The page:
DMI
User currently offlineMaverick623 From United States of America, joined Nov 2006, 5703 posts, RR: 6
Reply 3, posted (4 years 1 month 2 weeks 5 days 5 hours ago) and read 4735 times:

Quoting 71Zulu (Thread starter):

Is it a US Airways policy that a control tower is required?

No.

Quoting pilotpip (Reply 2):
the CFR closes for the day as well.

This is the most likely reason.



"PHX is Phoenix, PDX is the other city" -777Way
User currently offlineKELPkid From United States of America, joined Nov 2005, 6428 posts, RR: 3
Reply 4, posted (4 years 1 month 2 weeks 5 days 5 hours ago) and read 4729 times:

Quoting pilotpip (Reply 2):
Last but not least, the two carriers I've flown for have required an instrument approach into non-towered airports. Can't do a visual. Perhaps the field didn't have an approach to meet the weather conditions and they had to divert.

That actually seems (to me) to be more dangerous than flying a visual into an uncontrolled field. Nothing like shooting an ILS into an uncontrolled field when you're going against the flow   Admittedly an extreme case, but I did lots of practice ILS'es into "indian country" up here in the Pacifc NW, a particular uncontrolled field where the active was usually not the ILS runway, and glider pilots and other yahoos who were VFR only and didn't like us flight school students using the field would do wierd things...and be rude to us on the unicom!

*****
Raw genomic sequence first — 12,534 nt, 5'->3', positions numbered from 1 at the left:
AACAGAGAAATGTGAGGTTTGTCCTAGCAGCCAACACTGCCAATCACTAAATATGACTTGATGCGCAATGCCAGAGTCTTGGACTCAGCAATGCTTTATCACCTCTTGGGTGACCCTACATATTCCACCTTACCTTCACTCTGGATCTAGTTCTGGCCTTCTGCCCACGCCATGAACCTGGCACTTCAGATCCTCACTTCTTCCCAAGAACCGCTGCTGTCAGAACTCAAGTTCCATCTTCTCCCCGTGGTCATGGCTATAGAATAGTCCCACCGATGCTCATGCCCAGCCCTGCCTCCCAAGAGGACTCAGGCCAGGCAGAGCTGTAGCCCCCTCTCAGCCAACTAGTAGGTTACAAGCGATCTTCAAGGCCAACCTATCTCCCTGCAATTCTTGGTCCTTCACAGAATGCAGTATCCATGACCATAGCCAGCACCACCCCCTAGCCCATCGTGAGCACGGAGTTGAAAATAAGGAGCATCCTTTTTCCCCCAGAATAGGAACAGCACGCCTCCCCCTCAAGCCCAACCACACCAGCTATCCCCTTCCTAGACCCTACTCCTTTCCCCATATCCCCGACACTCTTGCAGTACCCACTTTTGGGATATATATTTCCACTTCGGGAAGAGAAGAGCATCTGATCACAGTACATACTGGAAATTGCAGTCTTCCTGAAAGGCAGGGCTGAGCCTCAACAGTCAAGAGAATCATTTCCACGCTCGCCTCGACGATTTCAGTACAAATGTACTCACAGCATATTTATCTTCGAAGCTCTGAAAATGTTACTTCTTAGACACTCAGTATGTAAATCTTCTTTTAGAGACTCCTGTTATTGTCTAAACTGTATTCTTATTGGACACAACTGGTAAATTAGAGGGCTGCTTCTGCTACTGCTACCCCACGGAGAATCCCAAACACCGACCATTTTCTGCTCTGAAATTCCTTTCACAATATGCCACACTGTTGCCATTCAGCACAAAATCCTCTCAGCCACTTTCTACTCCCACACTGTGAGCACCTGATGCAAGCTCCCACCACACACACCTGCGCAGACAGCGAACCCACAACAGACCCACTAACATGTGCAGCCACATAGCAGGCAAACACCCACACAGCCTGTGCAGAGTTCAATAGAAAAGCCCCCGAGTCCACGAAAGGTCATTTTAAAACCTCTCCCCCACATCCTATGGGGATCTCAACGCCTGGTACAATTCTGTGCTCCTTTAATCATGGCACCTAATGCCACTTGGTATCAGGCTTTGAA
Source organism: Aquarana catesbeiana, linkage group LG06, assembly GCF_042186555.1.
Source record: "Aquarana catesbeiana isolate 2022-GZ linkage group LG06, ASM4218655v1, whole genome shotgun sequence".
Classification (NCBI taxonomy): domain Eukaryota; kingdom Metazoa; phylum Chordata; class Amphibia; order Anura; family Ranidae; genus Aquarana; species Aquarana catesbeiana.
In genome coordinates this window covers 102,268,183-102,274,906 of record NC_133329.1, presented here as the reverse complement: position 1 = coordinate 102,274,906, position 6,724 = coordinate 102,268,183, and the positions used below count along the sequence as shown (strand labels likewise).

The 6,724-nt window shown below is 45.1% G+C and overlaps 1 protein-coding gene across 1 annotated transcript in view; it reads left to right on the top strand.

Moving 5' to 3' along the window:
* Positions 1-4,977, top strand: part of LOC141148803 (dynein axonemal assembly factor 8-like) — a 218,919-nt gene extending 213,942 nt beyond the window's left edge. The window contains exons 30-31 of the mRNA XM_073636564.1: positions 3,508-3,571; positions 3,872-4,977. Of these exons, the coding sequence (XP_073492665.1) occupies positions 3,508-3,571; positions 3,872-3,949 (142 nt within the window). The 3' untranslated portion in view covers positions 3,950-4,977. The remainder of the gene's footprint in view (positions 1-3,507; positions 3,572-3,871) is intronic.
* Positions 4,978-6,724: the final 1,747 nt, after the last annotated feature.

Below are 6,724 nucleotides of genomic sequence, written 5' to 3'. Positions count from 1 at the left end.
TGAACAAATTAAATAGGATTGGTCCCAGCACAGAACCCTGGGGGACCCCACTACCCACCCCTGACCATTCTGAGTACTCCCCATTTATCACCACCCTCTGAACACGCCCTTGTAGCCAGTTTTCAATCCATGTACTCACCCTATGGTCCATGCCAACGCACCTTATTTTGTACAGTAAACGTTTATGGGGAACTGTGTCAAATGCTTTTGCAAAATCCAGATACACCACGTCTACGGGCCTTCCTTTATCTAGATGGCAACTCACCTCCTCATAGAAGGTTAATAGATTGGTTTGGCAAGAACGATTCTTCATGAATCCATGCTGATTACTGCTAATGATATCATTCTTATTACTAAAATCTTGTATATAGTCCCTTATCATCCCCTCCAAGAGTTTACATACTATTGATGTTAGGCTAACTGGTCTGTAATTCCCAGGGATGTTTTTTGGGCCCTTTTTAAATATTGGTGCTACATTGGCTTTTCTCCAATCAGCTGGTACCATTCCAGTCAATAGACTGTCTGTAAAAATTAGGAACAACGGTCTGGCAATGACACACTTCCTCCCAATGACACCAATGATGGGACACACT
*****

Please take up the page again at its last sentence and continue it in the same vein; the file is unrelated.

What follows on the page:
Or do you mean that the field must have an instrument approach to be considered as a viable destination in your ops spec?



Celebrating the birth of KELPkidJR on August 5, 2009 :-)
User currently offlinepilotpip From United States of America, joined Sep 2003, 3151 posts, RR: 11
Reply 5, posted (4 years 1 month 2 weeks 5 days 4 hours ago) and read 4648 times:

No, I mean we may not conduct a visual approach at a non-towered field or a field where the tower is closed. It's against our ops spec.

Glider pilots and other "yahoos" aren't making too many approaches at midnight when the tower is closed at the airports we serve and I'm using both radios, one is monitoring unicom and I usually start making position reports about 20 miles out.